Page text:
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New Administrative Penalties for DWI/DUI in New York

Posted by attorney Joseph Petito

A lot of my clients have asked me to simplify the new DWI administrative penalties, effectuated by the New York Governor. Here it is in a nutshell. Albany has passed some major DMV licensing rules this past September. These rules could have a dire effect on those convicted of DWI’s and DWAI’s.

In a nut shell, the DMV has created a 25 year look back procedure, which will determine whether a motorist who has received a revocation for an alcohol related operating event should be re-licensed. Though this new procedure is in its infancy, some important information can be gleaned from the new regulations.

Beginning first with subdivision [c] of section 2.2, a new paragraph called Problem Driver Restriction has been added. This allows the DMV to impose restrictions on individuals deemed to be a problem driver. In that regard, it allows them to impose an ignition interlock requirement for a substantial period of time. For the most part, this will be utilized when the DMV, in their discretion permits a motorist with three or four alcohol or drug related operating offenses to be relicensed.

Section 132.1 is the enabling section of the new regulations. It defines a dangerous repeat alcohol or drug offender-for which the regulations apply. This section includes every violation under the vehicle and traffic law section 1192 (alcohol related offenses), in addition to refusals to submit to a chemical test—exclusive of an 1192 conviction. A dangerous offender is an individual whom has five or more alcohol or drug related convictions or incidents in any combination in his or her life time.

Subdivision (b)(2) also includes drivers who have four or more alcohol or drug related convictions or incidents in any combination and one or more “serious driving offenses" within the past 25 years. A serous driving offense is defined as fatal accident with no attribution of fault, a driving related penal law conviction, conviction of two or more high point driving violations—other than one which forms the basis for the review, 20 or more points from any violations other than the violation that forms the basis for the review. Further, a high point driving violation is one where five or more points may be assessed.

Procedurally, once the DMV receives information that an individual fits within the dangerous repeat alcohol or drug offender category, they will issue a proposed revocation notice. Any individual who receives this notice shall have a right to a hearing, to contest the proposed revocation. The burden at the hearing requires a showing of “unusual, extenuating and compelling circumstances.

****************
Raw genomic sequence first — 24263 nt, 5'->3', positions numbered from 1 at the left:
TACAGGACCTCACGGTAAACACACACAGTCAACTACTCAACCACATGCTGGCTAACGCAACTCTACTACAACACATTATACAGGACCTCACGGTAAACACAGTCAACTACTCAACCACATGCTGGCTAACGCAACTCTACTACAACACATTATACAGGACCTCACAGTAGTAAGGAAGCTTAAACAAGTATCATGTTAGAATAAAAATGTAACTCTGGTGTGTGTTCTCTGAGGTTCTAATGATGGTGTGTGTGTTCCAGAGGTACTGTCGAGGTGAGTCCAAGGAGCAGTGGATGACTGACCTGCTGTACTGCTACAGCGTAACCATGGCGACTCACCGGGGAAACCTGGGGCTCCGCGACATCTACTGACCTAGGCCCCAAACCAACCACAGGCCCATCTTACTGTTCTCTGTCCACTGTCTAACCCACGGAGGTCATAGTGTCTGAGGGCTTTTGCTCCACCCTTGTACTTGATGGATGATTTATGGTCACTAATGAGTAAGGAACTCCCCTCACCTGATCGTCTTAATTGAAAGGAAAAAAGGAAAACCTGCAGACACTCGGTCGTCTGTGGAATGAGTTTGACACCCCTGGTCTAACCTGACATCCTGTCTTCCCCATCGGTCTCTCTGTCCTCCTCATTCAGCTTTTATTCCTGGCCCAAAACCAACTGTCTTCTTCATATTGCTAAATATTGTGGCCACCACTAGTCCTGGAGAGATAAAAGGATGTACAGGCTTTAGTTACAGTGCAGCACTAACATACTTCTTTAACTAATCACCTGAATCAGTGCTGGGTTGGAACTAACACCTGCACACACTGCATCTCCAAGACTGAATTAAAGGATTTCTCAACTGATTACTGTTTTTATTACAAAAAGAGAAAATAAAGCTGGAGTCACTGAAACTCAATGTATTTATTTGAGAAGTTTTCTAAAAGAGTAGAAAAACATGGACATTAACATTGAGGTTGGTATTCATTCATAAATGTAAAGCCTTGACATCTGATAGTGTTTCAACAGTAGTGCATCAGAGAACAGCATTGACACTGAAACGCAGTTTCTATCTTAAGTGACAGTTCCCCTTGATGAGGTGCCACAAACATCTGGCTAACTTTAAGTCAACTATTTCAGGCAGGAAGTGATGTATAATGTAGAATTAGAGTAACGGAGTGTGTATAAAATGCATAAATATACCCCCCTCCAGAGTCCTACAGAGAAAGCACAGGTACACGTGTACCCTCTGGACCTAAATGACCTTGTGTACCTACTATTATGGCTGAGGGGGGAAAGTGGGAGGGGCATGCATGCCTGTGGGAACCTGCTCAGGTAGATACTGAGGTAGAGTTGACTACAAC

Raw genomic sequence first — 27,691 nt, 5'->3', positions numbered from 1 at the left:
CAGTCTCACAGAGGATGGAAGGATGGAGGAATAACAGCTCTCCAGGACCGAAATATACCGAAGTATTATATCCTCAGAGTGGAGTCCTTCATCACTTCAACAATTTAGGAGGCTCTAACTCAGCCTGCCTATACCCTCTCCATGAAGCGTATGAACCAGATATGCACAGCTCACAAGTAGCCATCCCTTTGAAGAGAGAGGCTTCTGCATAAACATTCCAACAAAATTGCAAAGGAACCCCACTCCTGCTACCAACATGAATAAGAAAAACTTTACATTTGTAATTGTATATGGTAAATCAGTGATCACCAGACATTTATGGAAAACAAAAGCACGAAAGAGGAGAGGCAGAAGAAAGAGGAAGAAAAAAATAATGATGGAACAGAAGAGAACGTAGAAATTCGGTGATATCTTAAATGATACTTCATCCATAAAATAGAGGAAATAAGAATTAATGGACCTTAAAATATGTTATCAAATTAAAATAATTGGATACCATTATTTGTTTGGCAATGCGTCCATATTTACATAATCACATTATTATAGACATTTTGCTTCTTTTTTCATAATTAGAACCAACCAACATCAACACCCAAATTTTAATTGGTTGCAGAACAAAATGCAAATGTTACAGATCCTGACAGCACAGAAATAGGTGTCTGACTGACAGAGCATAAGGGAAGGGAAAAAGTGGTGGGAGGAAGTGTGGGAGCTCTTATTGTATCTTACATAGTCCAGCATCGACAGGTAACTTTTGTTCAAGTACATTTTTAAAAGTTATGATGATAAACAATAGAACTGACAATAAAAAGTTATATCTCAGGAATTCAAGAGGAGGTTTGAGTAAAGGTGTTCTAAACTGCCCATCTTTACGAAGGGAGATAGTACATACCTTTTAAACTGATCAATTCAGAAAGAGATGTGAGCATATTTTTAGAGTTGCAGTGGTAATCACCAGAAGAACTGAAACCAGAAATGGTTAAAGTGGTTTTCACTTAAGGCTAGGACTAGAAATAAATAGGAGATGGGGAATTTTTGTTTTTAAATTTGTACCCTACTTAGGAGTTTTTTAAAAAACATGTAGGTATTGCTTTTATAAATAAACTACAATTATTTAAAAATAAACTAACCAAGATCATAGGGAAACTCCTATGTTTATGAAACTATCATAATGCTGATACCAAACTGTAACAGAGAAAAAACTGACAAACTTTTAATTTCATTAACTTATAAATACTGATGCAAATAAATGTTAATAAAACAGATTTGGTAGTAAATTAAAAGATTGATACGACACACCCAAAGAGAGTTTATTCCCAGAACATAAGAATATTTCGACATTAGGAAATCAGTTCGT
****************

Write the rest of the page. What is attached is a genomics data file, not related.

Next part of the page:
The new regulations also modify an individual’s right to obtain their full driving privileges after a DWI or DWAI conviction. Previously, when an individual has finished the DDP program, the DMV rescinded the remaining portion of the revocation or suspension. However, if the individual has two or more alcohol or drug related driving convictions or incidents within 25 years from the date of the program, they are ineligible for restoration of full driving privileges. Simply put, the individual would have to ride out the full suspension or revocation.


If an individual has five or more alcohol or drug related operating indents, they will be permanently denied licensing. If an individual has three or four alcohol or drug related incidents and one serous driving offense, he or she will be deemed a persistently dangerous driver, and receive permanent denial unless the individual can establish unusual and compelling circumstances.

The next two categories and consequences depend on the basis of the immediate revocation. If the revocation occurs because of an alcohol related offense or incident, and the individual has three or four alcohol related offenses, which precede the date of the revocable offense, the individual shall be denied licensing for a period for five years in addition to the statutory revocation. These individuals will also be subject to an interlock requirement for an additional five years.

Conversely, if the revocation occurs for a non-alcohol related operating offense, or the incident and the driver has not been found to have committed a serous driving offense, but has three or four alcohol related operating offenses or incidents prior to the date of the revocable offense, then licensing will be denied for a period of two years in addition to the statutory period. Further, they will be subject to a restricted license for a two year period.

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